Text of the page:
A Political History of Japan during the Meiji Era, 1867-1912

By Walter Wallace McLaren | Go to book overview

CHAPTER X
THE CHINO-JAPANESE WAR

THE declaration of war checked all partisan political activities in Japan. A forward foreign policy had been at last adopted, and the Kaishinto agitation on that score ceased. The "strict enforcement" party had the wind taken out of its sails by the revision of the treaty with Great Britain. No grounds of opposition remained except "responsible Cabinets" and purely domestic questions of administrative and financial reform, and during a time of war such matters attract little or no attention. Hence it was that the General Election in July was as quiet as that held four years previously, and in the brief session of the Diet convoked in October 1894 at Hiroshima, the war capital, each section of the Lower House vied with the others in enthusiastic loyalty to the Emperor and the Government. Scarcely a murmur against the Cabinet was raised. A huge special Budget appropriating 150,000,000 yen was voted unanimously; a loan of 3,000,000 yen to the Korean Government was sanctioned; 20,000,000 yen were added to the Imperial estates, and thanks and rewards were showered upon the Army and Navy. Only one anxiety seemed to disturb the enthusiastic representatives of the people--lest the Cabinet should call a halt before Peking was occupied by their victorious troops and the Chinese Empire dismembered, or at least despoiled of its Manchu territories.

The clan oligarchy had played its trump card, and for the time being at least the game was won. During four years and a half, after the Diet had begun its

-227-

Notes for this page

Add a new note
If you are trying to select text to create highlights or citations, remember that you must now click or tap on the first word, and then click or tap on the last word.
One moment ...
Default project is now your active project.
Project items
Notes
Cite this page

Cited page

Style
Citations are available only to our active members.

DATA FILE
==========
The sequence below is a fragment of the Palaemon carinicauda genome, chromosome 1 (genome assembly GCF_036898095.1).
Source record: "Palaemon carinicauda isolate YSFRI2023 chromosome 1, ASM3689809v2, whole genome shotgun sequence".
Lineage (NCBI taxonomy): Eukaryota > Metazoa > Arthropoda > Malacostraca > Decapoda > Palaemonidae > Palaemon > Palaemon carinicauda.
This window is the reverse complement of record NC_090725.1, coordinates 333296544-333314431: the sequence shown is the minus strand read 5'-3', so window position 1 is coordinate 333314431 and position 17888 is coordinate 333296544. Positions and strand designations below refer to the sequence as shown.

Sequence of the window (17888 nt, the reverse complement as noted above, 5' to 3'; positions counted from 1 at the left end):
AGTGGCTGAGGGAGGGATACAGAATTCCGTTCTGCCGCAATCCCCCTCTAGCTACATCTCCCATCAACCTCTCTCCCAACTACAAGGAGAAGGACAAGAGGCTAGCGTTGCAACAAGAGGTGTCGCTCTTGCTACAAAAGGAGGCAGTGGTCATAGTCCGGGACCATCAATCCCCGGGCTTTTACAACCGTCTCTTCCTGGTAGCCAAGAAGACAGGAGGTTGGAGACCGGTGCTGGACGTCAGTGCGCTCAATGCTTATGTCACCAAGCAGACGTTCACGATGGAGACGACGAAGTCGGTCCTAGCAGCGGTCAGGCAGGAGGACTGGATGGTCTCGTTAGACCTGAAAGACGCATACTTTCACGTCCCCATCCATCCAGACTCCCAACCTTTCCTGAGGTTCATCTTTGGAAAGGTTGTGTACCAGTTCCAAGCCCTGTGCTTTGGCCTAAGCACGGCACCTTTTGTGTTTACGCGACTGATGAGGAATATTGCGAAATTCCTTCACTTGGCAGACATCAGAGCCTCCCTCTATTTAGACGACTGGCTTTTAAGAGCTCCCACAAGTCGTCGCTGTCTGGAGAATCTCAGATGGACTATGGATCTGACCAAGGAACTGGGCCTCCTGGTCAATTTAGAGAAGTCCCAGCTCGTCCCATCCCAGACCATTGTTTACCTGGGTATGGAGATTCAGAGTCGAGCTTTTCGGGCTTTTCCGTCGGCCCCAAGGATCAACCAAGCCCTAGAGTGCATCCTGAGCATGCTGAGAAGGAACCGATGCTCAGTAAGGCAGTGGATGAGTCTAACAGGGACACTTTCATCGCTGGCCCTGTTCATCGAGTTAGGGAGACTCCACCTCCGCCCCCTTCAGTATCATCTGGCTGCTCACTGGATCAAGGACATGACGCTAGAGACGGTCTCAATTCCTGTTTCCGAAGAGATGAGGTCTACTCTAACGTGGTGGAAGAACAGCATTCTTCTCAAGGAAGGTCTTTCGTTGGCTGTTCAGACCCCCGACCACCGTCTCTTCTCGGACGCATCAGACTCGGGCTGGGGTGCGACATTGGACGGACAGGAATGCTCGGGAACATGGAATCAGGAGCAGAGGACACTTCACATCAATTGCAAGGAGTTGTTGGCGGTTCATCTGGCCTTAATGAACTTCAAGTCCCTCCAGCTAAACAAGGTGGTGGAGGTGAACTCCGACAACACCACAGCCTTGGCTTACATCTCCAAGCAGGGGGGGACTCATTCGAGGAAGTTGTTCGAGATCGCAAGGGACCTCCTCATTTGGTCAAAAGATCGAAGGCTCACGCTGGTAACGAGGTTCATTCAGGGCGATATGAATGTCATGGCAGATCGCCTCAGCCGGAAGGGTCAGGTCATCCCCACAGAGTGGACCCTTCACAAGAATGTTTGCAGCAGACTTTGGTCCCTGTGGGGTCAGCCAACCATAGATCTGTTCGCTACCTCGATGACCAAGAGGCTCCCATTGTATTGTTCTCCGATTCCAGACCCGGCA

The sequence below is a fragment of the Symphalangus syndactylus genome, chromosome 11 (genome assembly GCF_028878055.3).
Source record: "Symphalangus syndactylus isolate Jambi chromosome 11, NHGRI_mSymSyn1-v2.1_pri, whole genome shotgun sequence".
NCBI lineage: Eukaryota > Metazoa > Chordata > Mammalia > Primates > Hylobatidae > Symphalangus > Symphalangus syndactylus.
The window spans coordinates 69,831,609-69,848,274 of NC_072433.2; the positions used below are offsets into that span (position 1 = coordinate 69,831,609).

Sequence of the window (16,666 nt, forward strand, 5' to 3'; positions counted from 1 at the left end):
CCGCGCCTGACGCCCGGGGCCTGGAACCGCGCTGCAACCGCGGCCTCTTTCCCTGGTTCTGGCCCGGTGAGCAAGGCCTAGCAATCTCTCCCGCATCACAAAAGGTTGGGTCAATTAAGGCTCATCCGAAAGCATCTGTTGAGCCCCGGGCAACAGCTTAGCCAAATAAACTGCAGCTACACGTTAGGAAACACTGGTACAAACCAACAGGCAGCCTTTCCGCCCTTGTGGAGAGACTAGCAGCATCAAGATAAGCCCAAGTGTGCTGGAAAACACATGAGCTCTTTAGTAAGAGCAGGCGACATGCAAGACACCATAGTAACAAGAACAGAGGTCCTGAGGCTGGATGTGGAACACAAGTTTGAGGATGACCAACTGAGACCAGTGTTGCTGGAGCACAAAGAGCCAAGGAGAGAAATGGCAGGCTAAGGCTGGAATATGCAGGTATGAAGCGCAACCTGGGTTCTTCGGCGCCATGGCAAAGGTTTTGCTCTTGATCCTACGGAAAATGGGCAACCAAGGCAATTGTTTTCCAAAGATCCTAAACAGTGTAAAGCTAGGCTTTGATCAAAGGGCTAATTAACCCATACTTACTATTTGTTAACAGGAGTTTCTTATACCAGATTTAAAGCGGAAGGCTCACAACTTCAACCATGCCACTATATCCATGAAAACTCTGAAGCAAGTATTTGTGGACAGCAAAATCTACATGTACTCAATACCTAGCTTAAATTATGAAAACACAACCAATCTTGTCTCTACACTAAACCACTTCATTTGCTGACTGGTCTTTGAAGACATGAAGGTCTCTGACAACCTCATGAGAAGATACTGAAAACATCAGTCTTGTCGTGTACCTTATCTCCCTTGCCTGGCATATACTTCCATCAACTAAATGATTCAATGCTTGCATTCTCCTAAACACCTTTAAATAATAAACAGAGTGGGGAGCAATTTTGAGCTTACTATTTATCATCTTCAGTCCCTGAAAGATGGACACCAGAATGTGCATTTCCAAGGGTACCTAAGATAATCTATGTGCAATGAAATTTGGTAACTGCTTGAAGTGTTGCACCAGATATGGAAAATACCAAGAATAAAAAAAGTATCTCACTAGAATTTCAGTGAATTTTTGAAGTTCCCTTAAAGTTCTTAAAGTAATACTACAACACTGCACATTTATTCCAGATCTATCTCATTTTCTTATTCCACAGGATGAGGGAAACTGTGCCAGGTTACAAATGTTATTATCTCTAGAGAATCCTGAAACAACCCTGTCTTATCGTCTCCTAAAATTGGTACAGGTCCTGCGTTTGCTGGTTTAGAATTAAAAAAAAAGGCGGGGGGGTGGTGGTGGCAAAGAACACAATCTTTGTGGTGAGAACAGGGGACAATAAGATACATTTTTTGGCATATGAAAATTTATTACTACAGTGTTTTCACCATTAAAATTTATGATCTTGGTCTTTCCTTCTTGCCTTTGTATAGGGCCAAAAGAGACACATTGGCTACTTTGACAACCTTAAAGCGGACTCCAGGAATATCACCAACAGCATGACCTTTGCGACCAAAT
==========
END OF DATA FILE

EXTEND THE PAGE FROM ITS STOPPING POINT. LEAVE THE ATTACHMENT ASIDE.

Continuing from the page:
Buy instant access to cite pages or passages in MLA 8, MLA 7, APA and Chicago citation styles.

(Einhorn, 1992, p. 25)

(Einhorn 25)

(Einhorn 25)

1. Lois J. Einhorn, Abraham Lincoln, the Orator: Penetrating the Lincoln Legend (Westport, CT: Greenwood Press, 1992), 25, http://www.questia.com/read/27419298.

Note: primary sources have slightly different requirements for citation. Please see these guidelines for more information.

Cited page

Bookmark this page
A Political History of Japan during the Meiji Era, 1867-1912
Table of contents

Table of contents

Settings

Settings

Typeface
Text size Smaller Larger Reset View mode
Search within

Search within this book

Look up

Look up a word

  • Dictionary
  • Thesaurus
Please submit a word or phrase above.
Print this page

Print this page

Why can't I print more than one page at a time?

Help
Full screen
Items saved from this book
  • Bookmarks
  • Highlights & Notes
  • Citations
/ 384

matching results for page

    Questia reader help

    How to highlight and cite specific passages

    1. Click or tap the first word you want to select.
    2. Click or tap the last word you want to select, and you’ll see everything in between get selected.
    3. You’ll then get a menu of options like creating a highlight or a citation from that passage of text.

    OK, got it!

    Cited passage

    Style
    Citations are available only to our active members.
    Buy instant access to cite pages or passages in MLA 8, MLA 7, APA and Chicago citation styles.

    "Portraying himself as an honest, ordinary person helped Lincoln identify with his audiences." (Einhorn, 1992, p. 25).

    "Portraying himself as an honest, ordinary person helped Lincoln identify with his audiences." (Einhorn 25)

    "Portraying himself as an honest, ordinary person helped Lincoln identify with his audiences." (Einhorn 25)

    "Portraying himself as an honest, ordinary person helped Lincoln identify with his audiences."1

    1. Lois J. Einhorn, Abraham Lincoln, the Orator: Penetrating the Lincoln Legend (Westport, CT: Greenwood Press, 1992), 25, http://www.questia.com/read/27419298.

    Cited passage

    Thanks for trying Questia!

    Please continue trying out our research tools, but please note, full functionality is available only to our active members.

    Your work will be lost once you leave this Web page.

    Buy instant access to save your work.

    Already a member? Log in now.

    Search by... Author
    Show... All Results Primary Sources Peer-reviewed

    Oops!

    An unknown error has occurred. Please click the button below to reload the page. If the problem persists, please try again in a little while.